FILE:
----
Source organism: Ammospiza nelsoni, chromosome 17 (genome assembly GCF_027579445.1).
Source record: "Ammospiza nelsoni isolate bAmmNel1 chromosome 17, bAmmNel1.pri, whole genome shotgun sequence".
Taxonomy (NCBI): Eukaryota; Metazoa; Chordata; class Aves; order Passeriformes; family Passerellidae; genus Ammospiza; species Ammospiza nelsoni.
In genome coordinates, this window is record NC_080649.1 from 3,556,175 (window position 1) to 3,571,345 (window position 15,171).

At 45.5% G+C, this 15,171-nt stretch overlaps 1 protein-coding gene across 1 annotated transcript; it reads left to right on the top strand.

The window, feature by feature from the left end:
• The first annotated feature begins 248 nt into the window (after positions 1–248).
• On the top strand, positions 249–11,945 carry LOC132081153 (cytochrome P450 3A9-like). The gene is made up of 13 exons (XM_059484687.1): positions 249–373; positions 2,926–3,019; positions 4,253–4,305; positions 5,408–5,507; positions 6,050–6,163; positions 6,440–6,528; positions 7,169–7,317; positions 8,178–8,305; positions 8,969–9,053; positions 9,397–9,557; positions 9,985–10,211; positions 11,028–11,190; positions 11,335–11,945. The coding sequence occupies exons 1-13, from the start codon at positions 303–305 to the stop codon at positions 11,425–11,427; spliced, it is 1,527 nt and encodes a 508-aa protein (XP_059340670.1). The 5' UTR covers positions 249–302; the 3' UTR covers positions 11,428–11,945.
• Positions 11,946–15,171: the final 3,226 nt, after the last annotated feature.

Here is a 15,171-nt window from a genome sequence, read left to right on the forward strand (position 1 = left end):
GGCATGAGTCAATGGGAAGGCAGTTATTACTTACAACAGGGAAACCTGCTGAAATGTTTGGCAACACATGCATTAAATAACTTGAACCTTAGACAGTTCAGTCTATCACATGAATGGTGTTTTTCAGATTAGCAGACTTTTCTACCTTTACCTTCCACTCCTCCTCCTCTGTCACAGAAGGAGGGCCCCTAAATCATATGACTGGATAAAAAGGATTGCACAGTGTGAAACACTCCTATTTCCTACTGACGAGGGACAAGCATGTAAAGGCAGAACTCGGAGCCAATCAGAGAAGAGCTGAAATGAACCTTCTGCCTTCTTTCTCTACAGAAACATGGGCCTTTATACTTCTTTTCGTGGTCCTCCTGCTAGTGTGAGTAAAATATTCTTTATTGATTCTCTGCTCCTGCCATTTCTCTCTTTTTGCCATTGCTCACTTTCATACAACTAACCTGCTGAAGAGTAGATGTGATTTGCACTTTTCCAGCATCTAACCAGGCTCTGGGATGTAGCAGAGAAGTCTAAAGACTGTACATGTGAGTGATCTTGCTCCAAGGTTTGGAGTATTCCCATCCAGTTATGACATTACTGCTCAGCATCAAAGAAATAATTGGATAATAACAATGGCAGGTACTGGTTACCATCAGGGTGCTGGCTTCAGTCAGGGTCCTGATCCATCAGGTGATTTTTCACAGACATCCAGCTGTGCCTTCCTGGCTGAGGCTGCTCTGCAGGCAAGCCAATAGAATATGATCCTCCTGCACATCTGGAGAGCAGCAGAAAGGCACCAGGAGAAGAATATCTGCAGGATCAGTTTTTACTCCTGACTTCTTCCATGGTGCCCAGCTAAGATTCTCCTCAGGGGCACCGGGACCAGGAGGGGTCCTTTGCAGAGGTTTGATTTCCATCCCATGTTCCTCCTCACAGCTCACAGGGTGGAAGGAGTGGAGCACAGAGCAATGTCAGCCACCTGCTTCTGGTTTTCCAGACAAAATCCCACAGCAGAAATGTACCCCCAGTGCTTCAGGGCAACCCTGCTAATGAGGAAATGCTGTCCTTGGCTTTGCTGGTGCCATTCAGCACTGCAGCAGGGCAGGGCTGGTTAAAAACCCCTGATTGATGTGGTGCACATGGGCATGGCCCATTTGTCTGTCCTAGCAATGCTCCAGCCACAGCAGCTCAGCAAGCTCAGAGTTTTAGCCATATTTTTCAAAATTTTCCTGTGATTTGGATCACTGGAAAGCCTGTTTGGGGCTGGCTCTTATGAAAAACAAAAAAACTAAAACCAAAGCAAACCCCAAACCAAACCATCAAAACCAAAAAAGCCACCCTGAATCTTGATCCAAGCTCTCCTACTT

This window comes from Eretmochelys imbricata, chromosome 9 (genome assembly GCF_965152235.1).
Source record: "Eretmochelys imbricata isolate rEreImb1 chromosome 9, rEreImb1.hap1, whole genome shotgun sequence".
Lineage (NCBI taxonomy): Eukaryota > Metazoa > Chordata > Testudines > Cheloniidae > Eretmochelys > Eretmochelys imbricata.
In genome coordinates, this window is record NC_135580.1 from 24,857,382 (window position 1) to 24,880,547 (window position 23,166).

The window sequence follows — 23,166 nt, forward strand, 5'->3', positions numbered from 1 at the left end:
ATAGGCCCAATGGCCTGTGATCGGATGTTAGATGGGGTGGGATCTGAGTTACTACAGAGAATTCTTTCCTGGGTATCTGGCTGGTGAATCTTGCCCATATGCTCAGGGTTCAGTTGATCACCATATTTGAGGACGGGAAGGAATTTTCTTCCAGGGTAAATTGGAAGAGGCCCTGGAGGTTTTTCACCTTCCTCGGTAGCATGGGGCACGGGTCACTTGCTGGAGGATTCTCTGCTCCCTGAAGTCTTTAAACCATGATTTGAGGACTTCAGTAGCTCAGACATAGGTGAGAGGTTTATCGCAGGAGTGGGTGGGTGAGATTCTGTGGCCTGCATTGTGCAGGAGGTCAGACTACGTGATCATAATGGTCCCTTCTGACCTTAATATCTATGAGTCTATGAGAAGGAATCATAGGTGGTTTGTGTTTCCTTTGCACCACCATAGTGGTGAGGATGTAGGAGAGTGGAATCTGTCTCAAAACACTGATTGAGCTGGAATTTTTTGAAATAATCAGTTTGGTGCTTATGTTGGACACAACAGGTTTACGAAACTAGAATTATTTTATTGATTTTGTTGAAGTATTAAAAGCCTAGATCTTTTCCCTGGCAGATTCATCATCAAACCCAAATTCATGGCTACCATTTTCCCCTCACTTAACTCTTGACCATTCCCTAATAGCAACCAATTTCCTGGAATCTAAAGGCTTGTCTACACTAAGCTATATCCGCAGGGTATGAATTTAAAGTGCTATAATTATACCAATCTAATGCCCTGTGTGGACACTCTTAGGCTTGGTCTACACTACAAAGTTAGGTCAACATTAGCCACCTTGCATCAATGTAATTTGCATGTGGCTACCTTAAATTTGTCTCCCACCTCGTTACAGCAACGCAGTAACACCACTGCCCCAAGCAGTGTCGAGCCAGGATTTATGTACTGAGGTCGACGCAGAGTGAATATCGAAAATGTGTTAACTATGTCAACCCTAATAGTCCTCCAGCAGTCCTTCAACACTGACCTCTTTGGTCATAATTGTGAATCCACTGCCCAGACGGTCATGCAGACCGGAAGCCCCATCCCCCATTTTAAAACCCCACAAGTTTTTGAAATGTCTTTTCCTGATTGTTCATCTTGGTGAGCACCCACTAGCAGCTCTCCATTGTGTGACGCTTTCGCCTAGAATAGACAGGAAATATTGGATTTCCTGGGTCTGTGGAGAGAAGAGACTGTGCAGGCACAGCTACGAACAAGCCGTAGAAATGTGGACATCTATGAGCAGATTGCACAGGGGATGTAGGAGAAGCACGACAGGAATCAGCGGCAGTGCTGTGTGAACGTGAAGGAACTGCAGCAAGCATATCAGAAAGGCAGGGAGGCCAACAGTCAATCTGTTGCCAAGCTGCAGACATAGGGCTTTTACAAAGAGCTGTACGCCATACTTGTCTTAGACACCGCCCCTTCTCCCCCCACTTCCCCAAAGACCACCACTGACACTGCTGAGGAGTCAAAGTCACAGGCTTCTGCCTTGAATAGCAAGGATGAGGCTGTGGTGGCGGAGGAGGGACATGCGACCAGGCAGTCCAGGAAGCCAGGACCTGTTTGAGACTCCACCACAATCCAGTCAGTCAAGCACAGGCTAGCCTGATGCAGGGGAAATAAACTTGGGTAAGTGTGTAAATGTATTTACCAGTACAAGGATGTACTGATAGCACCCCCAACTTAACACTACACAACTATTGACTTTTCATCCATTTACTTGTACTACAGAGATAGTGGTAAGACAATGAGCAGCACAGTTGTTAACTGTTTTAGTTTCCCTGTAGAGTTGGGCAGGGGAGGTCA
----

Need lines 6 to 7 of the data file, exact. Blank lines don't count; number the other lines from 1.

The window, feature by feature from the left end:
• The first annotated feature begins 248 nt into the window (after positions 1–248).